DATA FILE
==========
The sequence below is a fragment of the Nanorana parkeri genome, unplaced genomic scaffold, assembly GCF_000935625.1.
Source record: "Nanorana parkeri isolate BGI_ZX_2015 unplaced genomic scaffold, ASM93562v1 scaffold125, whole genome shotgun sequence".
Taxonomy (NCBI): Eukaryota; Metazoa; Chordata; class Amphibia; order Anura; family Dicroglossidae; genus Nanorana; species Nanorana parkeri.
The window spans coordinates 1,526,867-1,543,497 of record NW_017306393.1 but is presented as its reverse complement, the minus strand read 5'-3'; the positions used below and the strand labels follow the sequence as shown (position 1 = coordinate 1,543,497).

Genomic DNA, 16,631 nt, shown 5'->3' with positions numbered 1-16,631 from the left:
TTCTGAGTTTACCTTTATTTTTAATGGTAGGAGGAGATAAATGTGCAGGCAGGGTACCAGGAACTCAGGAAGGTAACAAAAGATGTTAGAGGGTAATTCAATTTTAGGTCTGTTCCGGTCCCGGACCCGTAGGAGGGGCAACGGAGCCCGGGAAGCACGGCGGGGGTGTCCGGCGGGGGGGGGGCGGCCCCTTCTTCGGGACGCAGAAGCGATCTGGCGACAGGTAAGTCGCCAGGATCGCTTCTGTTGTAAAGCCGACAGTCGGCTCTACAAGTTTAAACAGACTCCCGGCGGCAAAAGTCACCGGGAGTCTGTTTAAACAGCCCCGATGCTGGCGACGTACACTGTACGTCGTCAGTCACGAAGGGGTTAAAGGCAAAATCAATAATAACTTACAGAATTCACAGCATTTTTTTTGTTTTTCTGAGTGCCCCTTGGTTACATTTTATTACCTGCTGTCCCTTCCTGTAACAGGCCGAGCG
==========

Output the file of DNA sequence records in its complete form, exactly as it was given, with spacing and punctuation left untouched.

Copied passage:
The sequence below is a fragment of the Nanorana parkeri genome, unplaced genomic scaffold, assembly GCF_000935625.1.
Source record: "Nanorana parkeri isolate BGI_ZX_2015 unplaced genomic scaffold, ASM93562v1 scaffold125, whole genome shotgun sequence".
Taxonomy (NCBI): Eukaryota; Metazoa; Chordata; class Amphibia; order Anura; family Dicroglossidae; genus Nanorana; species Nanorana parkeri.
The window spans coordinates 1,526,867-1,543,497 of record NW_017306393.1 but is presented as its reverse complement, the minus strand read 5'-3'; the positions used below and the strand labels follow the sequence as shown (position 1 = coordinate 1,543,497).

Genomic DNA, 16,631 nt, shown 5'->3' with positions numbered 1-16,631 from the left:
TTCTGAGTTTACCTTTATTTTTAATGGTAGGAGGAGATAAATGTGCAGGCAGGGTACCAGGAACTCAGGAAGGTAACAAAAGATGTTAGAGGGTAATTCAATTTTAGGTCTGTTCCGGTCCCGGACCCGTAGGAGGGGCAACGGAGCCCGGGAAGCACGGCGGGGGTGTCCGGCGGGGGGGGGGCGGCCCCTTCTTCGGGACGCAGAAGCGATCTGGCGACAGGTAAGTCGCCAGGATCGCTTCTGTTGTAAAGCCGACAGTCGGCTCTACAAGTTTAAACAGACTCCCGGCGGCAAAAGTCACCGGGAGTCTGTTTAAACAGCCCCGATGCTGGCGACGTACACTGTACGTCGTCAGTCACGAAGGGGTTAAAGGCAAAATCAATAATAACTTACAGAATTCACAGCATTTTTTTTGTTTTTCTGAGTGCCCCTTGGTTACATTTTATTACCTGCTGTCCCTTCCTGTAACAGGCCGAGCG